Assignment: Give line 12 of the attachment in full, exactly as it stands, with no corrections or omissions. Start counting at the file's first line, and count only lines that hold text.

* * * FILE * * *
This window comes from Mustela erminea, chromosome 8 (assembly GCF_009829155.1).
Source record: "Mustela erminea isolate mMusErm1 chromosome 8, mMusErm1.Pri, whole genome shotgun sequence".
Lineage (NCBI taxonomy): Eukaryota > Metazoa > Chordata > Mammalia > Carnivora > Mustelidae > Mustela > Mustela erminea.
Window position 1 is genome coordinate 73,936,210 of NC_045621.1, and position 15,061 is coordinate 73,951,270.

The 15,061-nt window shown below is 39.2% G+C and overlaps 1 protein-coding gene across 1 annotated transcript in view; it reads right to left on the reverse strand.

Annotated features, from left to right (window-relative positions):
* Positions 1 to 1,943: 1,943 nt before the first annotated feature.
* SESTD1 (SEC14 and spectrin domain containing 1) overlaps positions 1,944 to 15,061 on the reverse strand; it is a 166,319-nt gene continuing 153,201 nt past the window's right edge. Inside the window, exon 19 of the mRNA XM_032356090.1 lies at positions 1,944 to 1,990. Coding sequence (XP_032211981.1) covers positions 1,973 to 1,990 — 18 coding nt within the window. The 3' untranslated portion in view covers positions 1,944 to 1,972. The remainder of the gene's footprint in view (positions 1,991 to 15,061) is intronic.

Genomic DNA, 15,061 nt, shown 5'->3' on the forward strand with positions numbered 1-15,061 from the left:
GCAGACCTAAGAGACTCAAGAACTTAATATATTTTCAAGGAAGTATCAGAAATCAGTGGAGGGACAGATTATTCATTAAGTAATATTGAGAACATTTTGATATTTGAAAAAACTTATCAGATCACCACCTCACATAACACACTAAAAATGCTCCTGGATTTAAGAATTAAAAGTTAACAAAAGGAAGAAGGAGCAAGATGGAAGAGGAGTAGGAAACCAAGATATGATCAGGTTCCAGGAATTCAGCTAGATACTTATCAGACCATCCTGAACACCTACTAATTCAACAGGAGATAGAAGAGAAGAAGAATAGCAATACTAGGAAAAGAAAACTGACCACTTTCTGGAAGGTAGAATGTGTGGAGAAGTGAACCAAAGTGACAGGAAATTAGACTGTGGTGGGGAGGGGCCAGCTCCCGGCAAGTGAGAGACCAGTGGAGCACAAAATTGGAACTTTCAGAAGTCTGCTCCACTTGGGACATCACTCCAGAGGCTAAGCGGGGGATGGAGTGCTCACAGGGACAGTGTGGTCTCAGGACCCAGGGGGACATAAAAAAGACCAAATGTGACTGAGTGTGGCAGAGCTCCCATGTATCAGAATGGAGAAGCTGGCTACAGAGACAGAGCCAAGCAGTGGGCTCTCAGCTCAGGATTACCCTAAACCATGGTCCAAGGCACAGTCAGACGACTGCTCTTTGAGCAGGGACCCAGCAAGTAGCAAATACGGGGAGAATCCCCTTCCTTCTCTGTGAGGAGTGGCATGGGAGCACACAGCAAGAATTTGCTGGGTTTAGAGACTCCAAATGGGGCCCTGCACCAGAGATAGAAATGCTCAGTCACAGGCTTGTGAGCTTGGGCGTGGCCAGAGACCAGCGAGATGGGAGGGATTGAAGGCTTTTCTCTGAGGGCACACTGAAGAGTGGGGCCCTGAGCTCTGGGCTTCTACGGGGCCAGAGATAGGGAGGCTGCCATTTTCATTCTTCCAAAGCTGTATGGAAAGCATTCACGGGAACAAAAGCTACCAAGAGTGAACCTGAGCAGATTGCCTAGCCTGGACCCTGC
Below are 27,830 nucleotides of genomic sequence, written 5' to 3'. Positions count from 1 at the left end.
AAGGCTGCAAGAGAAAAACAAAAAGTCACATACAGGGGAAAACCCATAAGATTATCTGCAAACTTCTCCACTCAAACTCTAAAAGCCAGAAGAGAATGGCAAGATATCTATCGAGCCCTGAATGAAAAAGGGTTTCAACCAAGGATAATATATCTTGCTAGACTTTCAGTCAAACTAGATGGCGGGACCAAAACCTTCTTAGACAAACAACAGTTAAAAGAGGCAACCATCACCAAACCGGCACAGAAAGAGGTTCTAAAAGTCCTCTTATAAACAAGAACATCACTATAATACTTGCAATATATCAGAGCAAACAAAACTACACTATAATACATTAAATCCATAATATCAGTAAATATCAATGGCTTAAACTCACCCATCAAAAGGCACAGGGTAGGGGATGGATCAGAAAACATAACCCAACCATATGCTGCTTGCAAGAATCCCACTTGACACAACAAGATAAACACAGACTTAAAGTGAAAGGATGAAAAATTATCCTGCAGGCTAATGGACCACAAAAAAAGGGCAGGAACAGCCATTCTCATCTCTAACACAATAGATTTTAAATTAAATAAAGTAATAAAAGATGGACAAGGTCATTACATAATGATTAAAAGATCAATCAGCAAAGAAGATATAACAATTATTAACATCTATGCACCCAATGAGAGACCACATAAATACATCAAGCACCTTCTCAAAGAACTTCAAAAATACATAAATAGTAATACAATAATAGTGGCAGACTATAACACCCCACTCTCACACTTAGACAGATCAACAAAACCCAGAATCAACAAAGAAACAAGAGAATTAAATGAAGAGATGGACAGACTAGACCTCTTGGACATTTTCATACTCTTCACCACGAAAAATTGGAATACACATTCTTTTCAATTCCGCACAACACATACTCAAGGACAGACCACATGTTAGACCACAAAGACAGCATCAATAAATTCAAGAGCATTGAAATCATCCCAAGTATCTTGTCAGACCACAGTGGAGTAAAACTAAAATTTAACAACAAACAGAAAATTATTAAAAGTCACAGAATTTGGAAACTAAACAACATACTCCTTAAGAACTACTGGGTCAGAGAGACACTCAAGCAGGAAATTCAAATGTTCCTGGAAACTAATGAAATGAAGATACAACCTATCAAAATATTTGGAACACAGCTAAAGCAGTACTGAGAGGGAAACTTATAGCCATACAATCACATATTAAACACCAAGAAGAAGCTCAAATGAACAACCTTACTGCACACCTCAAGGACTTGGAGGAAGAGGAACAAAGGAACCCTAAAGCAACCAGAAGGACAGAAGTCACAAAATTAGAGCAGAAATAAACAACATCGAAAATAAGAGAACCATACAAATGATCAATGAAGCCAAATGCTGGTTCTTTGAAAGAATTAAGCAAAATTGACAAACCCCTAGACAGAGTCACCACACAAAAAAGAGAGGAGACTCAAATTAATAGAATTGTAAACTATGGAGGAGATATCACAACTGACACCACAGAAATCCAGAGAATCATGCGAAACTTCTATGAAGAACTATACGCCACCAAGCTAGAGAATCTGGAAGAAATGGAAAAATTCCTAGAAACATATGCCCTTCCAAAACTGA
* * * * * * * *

AAGGCTGCAAGAGAAAAACAAAAAGTCACATACAGGGGAAAACCCATAAGATTATCTGCAAACTTCTCCACTCAAACTCTAAAAGCCAGAAGAGAATGGCAAGATATCTATCGAGCCCTGAATGAAAAAGGGTTTCAACCAAGGATAATATATCTTGCTAGACTTTCAGTCAAACTAGATGGCGGGACCAAAACCTTCTTAGACAAACAACAGTTAAAAGAGGCAACCATCACCAAACCGGCACAGAAAGAGGTTCTAAAAGTCCTCTTATAAACAAGAACATCACTATAATACTTGCAATATATCAGAGCAAACAAAACTACACTATAATACATTAAATCCATAATATCAGTAAATATCAATGGCTTAAACTCACCCATCAAAAGGCACAGGGTAGGGGATGGATCAGAAAACATAACCCAACCATATGCTGCTTGCAAGAATCCCACTTGACACAACAAGATAAACACAGACTTAAAGTGAAAGGATGAAAAATTATCCTGCAGGCTAATGGACCACAAAAAAAGGGCAGGAACAGCCATTCTCATCTCTAACACAATAGATTTTAAATTAAATAAAGTAATAAAAGATGGACAAGGTCATTACATAATGATTAAAAGATCAATCAGCAAAGAAGATATAACAATTATTAACATCTATGCACCCAATGAGAGACCACATAAATACATCAAGCACCTTCTCAAAGAACTTCAAAAATACATAAATAGTAATACAATAATAGTGGCAGACTATAACACCCCACTCTCACACTTAGACAGATCAACAAAACCCAGAATCAACAAAGAAACAAGAGAATTAAATGAAGAGATGGACAGACTAGACCTCTTGGACATTTTCATACTCTTCACCACGAAAAATTGGAATACACATTCTTTTCAATTCCGCACAACACATACTCAAGGACAGACCACATGTTAGACCACAAAGACAGCATCAATAAATTCAAGAGCATTGAAATCATCCCAAGTATCTTGTCAGACCACAGTGGAGTAAAACTAAAATTTAACAACAAACAGAAAATTATTAAAAGTCACAGAATTTGGAAACTAAACAACATACTCCTTAAGAACTACTGGGTCAGAGAGACACTCAAGCAGGAAATTCAAATGTTCCTGGAAACTAATGAAATGAAGATACAACCTATCAAAATATTTGGAACACAGCTAAAGCAGTACTGAGAGGGAAACTTATAGCCATACAATCACATATTAAACACCAAGAAGAAGCTCAAATGAACAACCTTACTGCACACCTCAAGGACTTGGAGGAAGAGGAACAAAGGAACCCTAAAGCAACCAGAAGGACAGAAGTCACAAAATTAGAGCAGAAATAAACAACATCGAAAATAAGAGAACCATACAAATGATCAATGAAGCCAAATGCTGGTTCTTTGAAAGAATTAAGCAAAATTGACAAACCCCTAGACAGAGTCACCACACAAAAAAGAGAGGAGACTCAAATTAATAGAATTGTAAACTATGGAGGAGATATCACAACTGACACCACAGAAATCCAGAGAATCATGCGAAACTTCTATGAAGAACTATACGCCACCAAGCTAGAGAATCTGGAAGAAATGGAAAAATTCCTAGAAACATATGCCCTTCCAAAACTGA